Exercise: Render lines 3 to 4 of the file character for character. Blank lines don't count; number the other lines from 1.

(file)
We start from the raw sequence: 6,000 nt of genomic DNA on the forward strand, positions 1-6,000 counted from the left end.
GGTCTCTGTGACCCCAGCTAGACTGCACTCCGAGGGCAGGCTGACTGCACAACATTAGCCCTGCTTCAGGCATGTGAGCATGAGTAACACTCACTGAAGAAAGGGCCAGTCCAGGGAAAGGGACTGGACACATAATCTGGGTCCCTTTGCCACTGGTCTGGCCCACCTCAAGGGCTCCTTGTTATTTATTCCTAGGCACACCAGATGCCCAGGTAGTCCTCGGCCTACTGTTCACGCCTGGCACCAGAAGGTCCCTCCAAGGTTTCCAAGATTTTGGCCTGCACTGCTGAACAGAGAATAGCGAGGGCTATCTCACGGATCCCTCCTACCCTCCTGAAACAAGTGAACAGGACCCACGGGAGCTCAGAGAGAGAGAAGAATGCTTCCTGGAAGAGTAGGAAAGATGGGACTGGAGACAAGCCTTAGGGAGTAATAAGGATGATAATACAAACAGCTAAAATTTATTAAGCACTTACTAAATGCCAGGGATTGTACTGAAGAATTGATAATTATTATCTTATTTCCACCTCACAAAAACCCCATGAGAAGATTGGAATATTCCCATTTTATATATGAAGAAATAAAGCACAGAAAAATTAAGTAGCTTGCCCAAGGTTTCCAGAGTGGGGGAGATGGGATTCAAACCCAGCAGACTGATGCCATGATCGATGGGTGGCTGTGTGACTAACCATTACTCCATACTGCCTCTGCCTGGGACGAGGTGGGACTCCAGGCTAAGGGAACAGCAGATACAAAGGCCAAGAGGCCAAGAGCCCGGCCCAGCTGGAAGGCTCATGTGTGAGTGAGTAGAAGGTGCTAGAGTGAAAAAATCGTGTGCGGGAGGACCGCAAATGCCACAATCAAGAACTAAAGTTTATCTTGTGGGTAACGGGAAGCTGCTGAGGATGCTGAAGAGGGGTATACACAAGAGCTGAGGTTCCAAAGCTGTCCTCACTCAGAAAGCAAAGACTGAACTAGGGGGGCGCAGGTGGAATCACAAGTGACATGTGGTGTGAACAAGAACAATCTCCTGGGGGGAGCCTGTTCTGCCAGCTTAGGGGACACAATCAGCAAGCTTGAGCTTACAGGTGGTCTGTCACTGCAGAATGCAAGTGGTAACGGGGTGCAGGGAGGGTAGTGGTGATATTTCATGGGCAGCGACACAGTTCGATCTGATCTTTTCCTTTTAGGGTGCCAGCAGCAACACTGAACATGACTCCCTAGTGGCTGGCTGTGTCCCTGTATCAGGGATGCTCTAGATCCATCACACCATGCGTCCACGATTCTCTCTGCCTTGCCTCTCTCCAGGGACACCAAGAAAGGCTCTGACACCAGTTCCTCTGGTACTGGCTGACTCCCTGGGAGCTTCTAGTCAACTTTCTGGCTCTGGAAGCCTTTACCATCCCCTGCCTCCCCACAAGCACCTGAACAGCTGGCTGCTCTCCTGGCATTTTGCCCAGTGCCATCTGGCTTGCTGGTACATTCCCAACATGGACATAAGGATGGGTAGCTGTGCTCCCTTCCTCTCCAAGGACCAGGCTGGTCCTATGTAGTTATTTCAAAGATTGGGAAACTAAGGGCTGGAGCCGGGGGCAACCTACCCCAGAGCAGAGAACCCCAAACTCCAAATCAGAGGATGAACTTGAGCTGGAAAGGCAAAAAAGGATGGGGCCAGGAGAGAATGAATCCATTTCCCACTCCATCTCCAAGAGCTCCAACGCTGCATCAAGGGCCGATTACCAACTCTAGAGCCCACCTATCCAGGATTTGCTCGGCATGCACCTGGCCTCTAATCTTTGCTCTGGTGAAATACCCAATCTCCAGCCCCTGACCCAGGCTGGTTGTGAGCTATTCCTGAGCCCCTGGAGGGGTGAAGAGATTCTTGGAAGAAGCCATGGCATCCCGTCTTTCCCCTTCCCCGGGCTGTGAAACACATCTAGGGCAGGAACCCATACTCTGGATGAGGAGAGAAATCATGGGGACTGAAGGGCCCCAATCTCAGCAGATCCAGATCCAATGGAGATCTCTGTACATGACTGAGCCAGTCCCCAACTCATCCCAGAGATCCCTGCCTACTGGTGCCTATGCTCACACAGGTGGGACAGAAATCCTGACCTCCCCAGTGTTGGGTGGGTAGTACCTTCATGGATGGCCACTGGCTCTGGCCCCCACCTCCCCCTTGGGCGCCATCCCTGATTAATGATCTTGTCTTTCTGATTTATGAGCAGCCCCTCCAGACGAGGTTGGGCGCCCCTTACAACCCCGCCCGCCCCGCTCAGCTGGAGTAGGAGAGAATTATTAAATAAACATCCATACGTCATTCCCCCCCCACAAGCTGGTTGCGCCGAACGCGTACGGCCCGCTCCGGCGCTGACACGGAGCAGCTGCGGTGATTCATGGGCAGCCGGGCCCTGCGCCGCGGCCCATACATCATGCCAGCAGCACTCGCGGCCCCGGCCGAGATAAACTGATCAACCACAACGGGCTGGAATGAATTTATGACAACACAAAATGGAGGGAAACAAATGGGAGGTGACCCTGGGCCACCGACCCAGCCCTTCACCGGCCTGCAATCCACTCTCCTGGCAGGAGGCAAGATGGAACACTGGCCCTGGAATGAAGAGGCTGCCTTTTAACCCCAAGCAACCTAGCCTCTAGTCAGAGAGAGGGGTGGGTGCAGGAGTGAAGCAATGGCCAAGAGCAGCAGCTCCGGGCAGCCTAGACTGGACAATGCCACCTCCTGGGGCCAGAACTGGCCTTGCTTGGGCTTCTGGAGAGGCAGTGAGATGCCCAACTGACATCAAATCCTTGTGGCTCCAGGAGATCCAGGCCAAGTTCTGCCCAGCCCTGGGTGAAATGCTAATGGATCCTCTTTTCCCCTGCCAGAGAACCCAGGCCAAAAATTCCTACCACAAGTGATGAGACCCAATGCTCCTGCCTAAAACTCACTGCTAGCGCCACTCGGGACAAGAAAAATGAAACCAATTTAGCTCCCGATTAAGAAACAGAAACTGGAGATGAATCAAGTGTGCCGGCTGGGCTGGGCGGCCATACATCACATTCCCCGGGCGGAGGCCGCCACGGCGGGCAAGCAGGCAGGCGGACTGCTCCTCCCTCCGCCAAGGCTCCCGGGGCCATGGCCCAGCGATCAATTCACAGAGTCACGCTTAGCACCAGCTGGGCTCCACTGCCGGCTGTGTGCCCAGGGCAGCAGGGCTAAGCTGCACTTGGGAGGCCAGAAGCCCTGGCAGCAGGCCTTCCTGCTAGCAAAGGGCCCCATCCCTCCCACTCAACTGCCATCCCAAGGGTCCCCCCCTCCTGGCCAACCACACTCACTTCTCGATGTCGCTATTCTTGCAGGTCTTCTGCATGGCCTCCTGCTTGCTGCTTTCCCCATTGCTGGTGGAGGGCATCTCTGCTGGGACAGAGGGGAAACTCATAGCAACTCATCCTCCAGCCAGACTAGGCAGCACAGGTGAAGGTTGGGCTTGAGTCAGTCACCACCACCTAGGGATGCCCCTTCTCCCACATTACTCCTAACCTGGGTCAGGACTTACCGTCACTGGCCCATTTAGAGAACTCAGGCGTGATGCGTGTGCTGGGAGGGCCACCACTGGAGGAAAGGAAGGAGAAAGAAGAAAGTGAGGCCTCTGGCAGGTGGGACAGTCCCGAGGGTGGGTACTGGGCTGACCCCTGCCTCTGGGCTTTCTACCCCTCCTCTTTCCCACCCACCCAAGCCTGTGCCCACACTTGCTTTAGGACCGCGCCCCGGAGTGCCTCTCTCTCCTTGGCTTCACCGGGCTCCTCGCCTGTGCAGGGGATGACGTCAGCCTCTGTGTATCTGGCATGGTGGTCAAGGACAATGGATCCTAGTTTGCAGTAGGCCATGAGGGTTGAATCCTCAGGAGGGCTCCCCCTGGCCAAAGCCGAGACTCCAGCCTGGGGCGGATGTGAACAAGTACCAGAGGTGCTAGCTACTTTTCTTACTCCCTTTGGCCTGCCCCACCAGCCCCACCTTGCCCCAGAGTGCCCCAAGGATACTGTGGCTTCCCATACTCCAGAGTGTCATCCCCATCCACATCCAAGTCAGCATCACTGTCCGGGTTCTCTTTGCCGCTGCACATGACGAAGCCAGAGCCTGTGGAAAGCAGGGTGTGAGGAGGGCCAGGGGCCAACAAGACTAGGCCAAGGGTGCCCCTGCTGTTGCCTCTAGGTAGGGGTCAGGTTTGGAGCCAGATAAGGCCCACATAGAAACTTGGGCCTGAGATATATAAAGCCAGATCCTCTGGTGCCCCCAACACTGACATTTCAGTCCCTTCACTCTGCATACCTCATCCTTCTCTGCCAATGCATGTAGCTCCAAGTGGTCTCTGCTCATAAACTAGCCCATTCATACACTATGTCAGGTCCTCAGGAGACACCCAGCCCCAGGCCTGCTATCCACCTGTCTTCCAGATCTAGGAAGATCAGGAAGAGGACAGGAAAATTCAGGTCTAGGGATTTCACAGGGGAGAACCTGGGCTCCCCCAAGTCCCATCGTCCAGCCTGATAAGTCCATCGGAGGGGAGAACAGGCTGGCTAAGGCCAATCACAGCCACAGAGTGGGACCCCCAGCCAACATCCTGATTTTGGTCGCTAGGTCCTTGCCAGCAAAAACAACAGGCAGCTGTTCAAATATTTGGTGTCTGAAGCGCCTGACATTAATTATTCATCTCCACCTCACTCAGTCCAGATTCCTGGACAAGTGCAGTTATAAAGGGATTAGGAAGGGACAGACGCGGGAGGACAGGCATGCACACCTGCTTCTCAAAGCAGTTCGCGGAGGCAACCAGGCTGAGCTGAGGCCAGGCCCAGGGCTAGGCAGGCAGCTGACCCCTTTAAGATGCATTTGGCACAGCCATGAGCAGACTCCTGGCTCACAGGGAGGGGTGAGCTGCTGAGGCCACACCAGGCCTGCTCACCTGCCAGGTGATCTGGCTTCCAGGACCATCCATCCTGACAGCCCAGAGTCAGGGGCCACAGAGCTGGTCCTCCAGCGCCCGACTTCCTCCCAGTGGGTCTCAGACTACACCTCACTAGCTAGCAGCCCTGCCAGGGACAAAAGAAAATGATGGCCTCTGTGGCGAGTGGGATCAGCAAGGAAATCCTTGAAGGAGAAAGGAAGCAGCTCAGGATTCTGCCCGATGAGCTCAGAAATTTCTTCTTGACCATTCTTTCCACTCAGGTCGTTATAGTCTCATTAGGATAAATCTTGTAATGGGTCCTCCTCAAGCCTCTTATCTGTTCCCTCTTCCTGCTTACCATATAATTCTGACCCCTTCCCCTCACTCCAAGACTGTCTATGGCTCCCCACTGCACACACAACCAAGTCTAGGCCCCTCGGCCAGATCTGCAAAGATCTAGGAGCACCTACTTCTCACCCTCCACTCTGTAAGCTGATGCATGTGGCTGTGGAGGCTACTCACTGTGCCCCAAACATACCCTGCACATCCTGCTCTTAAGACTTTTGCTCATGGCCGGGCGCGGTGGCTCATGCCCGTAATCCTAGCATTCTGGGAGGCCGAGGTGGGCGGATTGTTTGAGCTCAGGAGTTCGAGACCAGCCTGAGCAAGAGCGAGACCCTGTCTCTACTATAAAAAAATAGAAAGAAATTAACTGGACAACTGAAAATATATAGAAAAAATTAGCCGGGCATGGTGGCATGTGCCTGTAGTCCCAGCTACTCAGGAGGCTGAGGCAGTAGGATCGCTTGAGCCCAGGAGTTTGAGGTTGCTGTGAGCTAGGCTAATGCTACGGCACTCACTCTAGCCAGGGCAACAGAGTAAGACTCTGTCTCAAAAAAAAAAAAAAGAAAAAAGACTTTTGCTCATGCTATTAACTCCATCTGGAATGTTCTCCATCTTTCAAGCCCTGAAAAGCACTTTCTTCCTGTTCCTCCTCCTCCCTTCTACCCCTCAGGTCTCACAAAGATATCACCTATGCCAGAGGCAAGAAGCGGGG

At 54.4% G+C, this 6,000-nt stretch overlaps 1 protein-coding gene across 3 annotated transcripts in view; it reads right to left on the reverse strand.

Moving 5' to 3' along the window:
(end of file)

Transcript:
At 54.4% G+C, this 6,000-nt stretch overlaps 1 protein-coding gene across 3 annotated transcripts in view; it reads right to left on the reverse strand.

Moving 5' to 3' along the window: